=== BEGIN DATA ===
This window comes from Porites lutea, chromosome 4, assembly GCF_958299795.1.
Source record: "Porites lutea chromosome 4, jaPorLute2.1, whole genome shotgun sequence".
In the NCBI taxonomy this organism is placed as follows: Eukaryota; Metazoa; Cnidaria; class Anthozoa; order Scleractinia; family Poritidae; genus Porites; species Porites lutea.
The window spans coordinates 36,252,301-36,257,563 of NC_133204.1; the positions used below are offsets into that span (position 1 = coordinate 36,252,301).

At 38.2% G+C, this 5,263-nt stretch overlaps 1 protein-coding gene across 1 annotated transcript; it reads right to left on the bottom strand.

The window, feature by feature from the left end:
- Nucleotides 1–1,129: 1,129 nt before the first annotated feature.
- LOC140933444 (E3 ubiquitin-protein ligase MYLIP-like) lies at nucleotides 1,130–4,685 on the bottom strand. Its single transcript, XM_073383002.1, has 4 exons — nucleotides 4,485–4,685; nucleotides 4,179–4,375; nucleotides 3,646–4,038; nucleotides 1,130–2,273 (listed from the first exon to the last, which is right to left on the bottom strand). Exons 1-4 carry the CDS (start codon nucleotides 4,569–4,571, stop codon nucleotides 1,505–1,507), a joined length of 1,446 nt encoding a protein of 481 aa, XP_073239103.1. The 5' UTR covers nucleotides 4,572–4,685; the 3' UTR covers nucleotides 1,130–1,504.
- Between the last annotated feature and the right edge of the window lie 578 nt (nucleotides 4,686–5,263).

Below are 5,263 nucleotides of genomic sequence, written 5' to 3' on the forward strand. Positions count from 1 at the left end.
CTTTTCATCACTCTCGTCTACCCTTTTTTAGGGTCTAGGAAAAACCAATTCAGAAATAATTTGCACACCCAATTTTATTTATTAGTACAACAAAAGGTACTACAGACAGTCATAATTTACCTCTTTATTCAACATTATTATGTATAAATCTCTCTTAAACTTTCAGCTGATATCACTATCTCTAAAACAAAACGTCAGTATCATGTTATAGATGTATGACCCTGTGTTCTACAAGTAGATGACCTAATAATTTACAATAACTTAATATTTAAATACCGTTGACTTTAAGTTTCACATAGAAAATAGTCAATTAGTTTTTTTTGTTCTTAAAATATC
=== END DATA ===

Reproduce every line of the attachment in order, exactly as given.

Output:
This window comes from Porites lutea, chromosome 4, assembly GCF_958299795.1.
Source record: "Porites lutea chromosome 4, jaPorLute2.1, whole genome shotgun sequence".
In the NCBI taxonomy this organism is placed as follows: Eukaryota; Metazoa; Cnidaria; class Anthozoa; order Scleractinia; family Poritidae; genus Porites; species Porites lutea.
The window spans coordinates 36,252,301-36,257,563 of NC_133204.1; the positions used below are offsets into that span (position 1 = coordinate 36,252,301).

At 38.2% G+C, this 5,263-nt stretch overlaps 1 protein-coding gene across 1 annotated transcript; it reads right to left on the bottom strand.

The window, feature by feature from the left end:
- Nucleotides 1–1,129: 1,129 nt before the first annotated feature.
- LOC140933444 (E3 ubiquitin-protein ligase MYLIP-like) lies at nucleotides 1,130–4,685 on the bottom strand. Its single transcript, XM_073383002.1, has 4 exons — nucleotides 4,485–4,685; nucleotides 4,179–4,375; nucleotides 3,646–4,038; nucleotides 1,130–2,273 (listed from the first exon to the last, which is right to left on the bottom strand). Exons 1-4 carry the CDS (start codon nucleotides 4,569–4,571, stop codon nucleotides 1,505–1,507), a joined length of 1,446 nt encoding a protein of 481 aa, XP_073239103.1. The 5' UTR covers nucleotides 4,572–4,685; the 3' UTR covers nucleotides 1,130–1,504.
- Between the last annotated feature and the right edge of the window lie 578 nt (nucleotides 4,686–5,263).

Below are 5,263 nucleotides of genomic sequence, written 5' to 3' on the forward strand. Positions count from 1 at the left end.
CTTTTCATCACTCTCGTCTACCCTTTTTTAGGGTCTAGGAAAAACCAATTCAGAAATAATTTGCACACCCAATTTTATTTATTAGTACAACAAAAGGTACTACAGACAGTCATAATTTACCTCTTTATTCAACATTATTATGTATAAATCTCTCTTAAACTTTCAGCTGATATCACTATCTCTAAAACAAAACGTCAGTATCATGTTATAGATGTATGACCCTGTGTTCTACAAGTAGATGACCTAATAATTTACAATAACTTAATATTTAAATACCGTTGACTTTAAGTTTCACATAGAAAATAGTCAATTAGTTTTTTTTGTTCTTAAAATATC